Homily for the 4th Sunday of Advent, Cycle C
December 24, 2006

Our Eucharistic Celebration this morning is not only the final Sunday Mass of this Preparation-Season, it is also the final-moments Mass of our Advent pilgrimage to Bethlehem. The festive beauty of our sanctuary anticipates this eveningís liturgy in which we put aside our seasonal purple and intone again the lovely carols which have lifted up our hearts for a life-time of Christmas celebrations.

To what best purpose can we put these final Advent moments? How better can we use them than to find our place there on the Bethlehem road, waiting to meet the Holy Couple as they draw near to their journeyís end. Imagine how crowded that road must have been with census-summoned pilgrims pushing and shoving, hurrying to claim for themselves the few remaining places for a safe nightís shelter. Calling upon our creative imagination, can we not see, coming slowly toward us on that long-ago road, a man leading a donkey and on it a woman, just a few years from her own childhood but already a mother-to-be - Joseph, carpenter of Nazareth and Mary, his espoused wife who is with Child. As they come closer, we see the lines of fatigue on her face and the dust of the road on her garments and we realize how weary and uncomfortable she must be and how slowing they must pace themselves to accommodate her condition. The Babe to be born enters totally into our human condition and already the weariness and discomfort of the Bethlehem road are part of the story of the truly human Son of God.

But, since we are really trying to meet the travelers and to walk with them to Bethlehem, suppose we go right up to the Expectant Mary and ask her: "How best can we prepare for the coming of your Son - His coming now and to us? What do you suppose her answer would be? I think that she would tell us that things are not all that different. Christ comes to us when we are ready for Him, as she was ready. And if we were to ask her further: "Mary, how can we imitate your readiness?", I am sure she would answer: "Dare to offer to Him a Welcoming Heart." Isnít that the reason why God looked with favor upon Mary? Wasnít that the real meaning of her freedom from sin? She was a woman totally turned toward God, completely His to command. Her life was in His hands. Our Alleluia verse gives us her answer: "Behold, I am the handmaid of the Lord. May it be done to me according to your word." Her "Yes" to God was the pre-condition of Christís coming.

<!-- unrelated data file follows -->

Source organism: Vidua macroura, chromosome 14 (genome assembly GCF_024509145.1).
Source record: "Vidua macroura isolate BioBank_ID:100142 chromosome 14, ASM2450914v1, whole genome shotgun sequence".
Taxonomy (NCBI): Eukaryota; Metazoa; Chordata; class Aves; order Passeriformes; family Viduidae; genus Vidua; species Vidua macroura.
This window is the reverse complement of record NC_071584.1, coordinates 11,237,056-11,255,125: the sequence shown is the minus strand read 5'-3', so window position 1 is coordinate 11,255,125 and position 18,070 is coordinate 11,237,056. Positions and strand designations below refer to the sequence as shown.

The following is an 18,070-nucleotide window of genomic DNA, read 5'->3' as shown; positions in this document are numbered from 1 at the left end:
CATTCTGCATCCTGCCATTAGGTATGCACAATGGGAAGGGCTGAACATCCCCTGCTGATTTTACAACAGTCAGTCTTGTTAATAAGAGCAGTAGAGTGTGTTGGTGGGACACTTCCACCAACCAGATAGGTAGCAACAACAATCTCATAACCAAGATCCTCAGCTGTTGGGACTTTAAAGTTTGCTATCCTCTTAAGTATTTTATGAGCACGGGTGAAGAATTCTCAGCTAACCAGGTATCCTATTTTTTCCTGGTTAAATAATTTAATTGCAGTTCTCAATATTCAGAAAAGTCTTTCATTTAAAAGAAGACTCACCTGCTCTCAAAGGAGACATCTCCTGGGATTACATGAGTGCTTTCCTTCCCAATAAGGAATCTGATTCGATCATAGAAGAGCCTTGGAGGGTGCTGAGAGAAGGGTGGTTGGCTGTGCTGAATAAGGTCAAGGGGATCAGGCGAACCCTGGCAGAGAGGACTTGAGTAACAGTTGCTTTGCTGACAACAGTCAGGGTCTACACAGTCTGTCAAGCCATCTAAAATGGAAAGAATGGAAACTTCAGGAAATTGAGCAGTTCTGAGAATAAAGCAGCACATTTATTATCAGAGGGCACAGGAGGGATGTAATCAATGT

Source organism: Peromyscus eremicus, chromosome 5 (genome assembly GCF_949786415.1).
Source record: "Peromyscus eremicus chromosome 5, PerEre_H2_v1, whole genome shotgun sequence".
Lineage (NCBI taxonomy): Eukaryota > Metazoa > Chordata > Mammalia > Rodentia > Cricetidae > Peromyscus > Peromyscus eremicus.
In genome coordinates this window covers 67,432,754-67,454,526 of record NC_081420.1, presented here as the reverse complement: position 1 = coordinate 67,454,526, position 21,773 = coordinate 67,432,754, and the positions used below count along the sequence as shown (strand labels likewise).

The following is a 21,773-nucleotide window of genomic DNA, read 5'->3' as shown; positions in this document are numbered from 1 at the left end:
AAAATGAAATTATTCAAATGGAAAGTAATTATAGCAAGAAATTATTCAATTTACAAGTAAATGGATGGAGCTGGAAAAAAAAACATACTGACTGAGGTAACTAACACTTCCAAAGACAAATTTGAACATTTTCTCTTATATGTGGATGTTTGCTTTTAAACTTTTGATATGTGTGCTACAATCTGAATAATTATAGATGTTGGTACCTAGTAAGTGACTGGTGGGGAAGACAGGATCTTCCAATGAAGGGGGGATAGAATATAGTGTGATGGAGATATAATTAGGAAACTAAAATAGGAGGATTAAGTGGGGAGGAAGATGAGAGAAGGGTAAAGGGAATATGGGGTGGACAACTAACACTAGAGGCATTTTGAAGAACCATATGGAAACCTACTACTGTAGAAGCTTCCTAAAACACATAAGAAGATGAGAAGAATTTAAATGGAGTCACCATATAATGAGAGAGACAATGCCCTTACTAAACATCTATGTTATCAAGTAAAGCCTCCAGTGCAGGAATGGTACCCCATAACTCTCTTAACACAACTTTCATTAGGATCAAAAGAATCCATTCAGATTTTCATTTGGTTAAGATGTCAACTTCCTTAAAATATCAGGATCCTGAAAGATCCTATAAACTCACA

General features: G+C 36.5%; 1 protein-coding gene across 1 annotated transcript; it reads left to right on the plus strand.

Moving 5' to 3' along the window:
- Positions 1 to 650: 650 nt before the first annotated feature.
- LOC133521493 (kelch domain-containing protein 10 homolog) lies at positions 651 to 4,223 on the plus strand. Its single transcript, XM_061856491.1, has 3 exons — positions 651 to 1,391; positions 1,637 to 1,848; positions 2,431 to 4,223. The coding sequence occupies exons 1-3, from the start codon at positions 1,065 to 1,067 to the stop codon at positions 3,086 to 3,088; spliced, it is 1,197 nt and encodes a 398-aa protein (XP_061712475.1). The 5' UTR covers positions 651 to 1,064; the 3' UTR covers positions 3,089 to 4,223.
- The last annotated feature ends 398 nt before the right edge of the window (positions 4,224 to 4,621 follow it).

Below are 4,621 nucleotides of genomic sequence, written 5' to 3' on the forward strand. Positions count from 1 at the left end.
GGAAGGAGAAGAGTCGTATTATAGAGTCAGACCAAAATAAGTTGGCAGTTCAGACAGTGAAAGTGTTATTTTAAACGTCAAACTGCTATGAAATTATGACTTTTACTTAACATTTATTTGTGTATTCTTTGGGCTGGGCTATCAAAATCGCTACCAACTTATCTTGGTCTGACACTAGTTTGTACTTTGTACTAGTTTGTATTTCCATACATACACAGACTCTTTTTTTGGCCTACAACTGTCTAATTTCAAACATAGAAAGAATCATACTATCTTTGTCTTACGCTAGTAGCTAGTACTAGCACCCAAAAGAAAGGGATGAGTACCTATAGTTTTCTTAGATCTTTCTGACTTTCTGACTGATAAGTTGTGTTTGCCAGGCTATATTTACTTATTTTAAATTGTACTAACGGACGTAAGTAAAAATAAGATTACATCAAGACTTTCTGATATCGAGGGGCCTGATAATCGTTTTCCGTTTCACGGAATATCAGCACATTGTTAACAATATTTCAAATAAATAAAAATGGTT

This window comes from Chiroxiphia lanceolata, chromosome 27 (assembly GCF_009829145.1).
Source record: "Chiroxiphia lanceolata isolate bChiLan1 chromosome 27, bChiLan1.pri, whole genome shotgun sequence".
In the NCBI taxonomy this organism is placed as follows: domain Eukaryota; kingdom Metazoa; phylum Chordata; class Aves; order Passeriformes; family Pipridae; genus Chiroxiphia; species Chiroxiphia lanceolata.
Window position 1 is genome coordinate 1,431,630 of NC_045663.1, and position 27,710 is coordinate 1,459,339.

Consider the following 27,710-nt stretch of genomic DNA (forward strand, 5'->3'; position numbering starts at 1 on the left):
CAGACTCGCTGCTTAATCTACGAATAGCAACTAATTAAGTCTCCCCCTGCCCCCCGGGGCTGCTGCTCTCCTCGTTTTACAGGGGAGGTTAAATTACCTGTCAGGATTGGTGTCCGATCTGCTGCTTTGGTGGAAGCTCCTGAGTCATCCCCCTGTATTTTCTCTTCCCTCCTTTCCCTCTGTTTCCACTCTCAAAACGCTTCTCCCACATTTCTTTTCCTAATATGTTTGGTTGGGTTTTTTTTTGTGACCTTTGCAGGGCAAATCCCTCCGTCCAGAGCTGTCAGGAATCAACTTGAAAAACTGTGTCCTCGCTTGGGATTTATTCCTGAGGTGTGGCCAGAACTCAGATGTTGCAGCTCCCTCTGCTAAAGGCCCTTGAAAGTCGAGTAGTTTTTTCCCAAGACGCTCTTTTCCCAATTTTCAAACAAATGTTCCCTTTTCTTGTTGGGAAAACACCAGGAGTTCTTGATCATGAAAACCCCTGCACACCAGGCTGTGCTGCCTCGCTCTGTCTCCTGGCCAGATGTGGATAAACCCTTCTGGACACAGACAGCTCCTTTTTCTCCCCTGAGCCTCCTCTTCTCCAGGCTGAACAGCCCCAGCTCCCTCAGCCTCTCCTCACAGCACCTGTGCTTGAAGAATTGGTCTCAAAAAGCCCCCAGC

And so, too, with us. If Our Lord is to enter into our lives really and completely, it can be only because God sees in us something of the open-heartedness and total gift of self which He saw in Mary. We speak of "A Welcoming Heart." But isnít it true, there can be no real welcome when the door is opened only a cautious part-way? Our Lord never forces Himself in where He is not really wanted!

I think the second thing Mary would tell us would be: "Dare to walk trustingly into the darkness." Isnít that what she did? She could not have known all that was involved in her mysterious motherhood. She must have known that it would not be an easy road to which God had called her. Already there had been the ordeal of misunderstanding about her mysterious pregnancy when even Joseph agonized over the decision to put her aside quietly. It had taken an angel from heaven to resolve for him that dilemma. And even now, Mary could only guess what lay at the end of the Bethlehem road. The town would be crowded. The mystery of birth would be upon her, far from home, among strangers, without even the assurance of a shelter against the cold. Yet she was not afraid. She did not know what the future would hold. But she knew Who holds the future. And for her, that was enough.

The road to Bethlehem was a dark road. But Mary went forward into the darkness. And so too, with us. We all have our dark times when the stressful situation in which we find ourselves really seems too much for us. Weighed down with our own inadequacies, we feel that we simply cannot cope with all the fears and frustrations of our own dark road. How can we find our way out of the darkness?

We find our answer there - on the Bethlehem road, in the final secret Mary would share with us. She would reassure us: "Whatever the darkness in which you find yourself, dare to believe that you are not alone. Dare to believe in Godís protecting love." Surely this is the answer straight out of her own heart. She was a woman who believed that God could so love us that He would send His very Son to rescue us from darkness. She could believe that God could so love her that out of all the women in the world, she was to be the Mother of Our Savior. No wonder Elizabeth had cried out in reverent wonder: "How blessed are you to believe that Godís message to you would be fulfilled!"

God never leaves off looking for people who really believe in His love. And in those who do, He is still doing "great things". The deep-down problem with so many of us - we have never allowed ourselves to be overwhelmed by the wonder of Godís love for us - the Love made visible and believable in Jesus - Son of God and Son of Mary. And so, we may miss out on so much of the Joy - the Enduring, Everlasting Joy of Christmas which is really Our Celebration of Godís Love.

And so we have Maryís message for us on the Bethlehem road:

Dare to offer to God a Welcoming Heart.
Dare to walk trustingly into the darkness.
Dare to believe that God really loves you.

Dear friends, if we do really dare, then we will walk with Mary all the way to Bethlehem and our hearts will overflow with the joy of that Holy Night when the light of a Star shone over a hillside cave and an Angel Choir hymned the Wondrous Good News of Godís Enduring Love.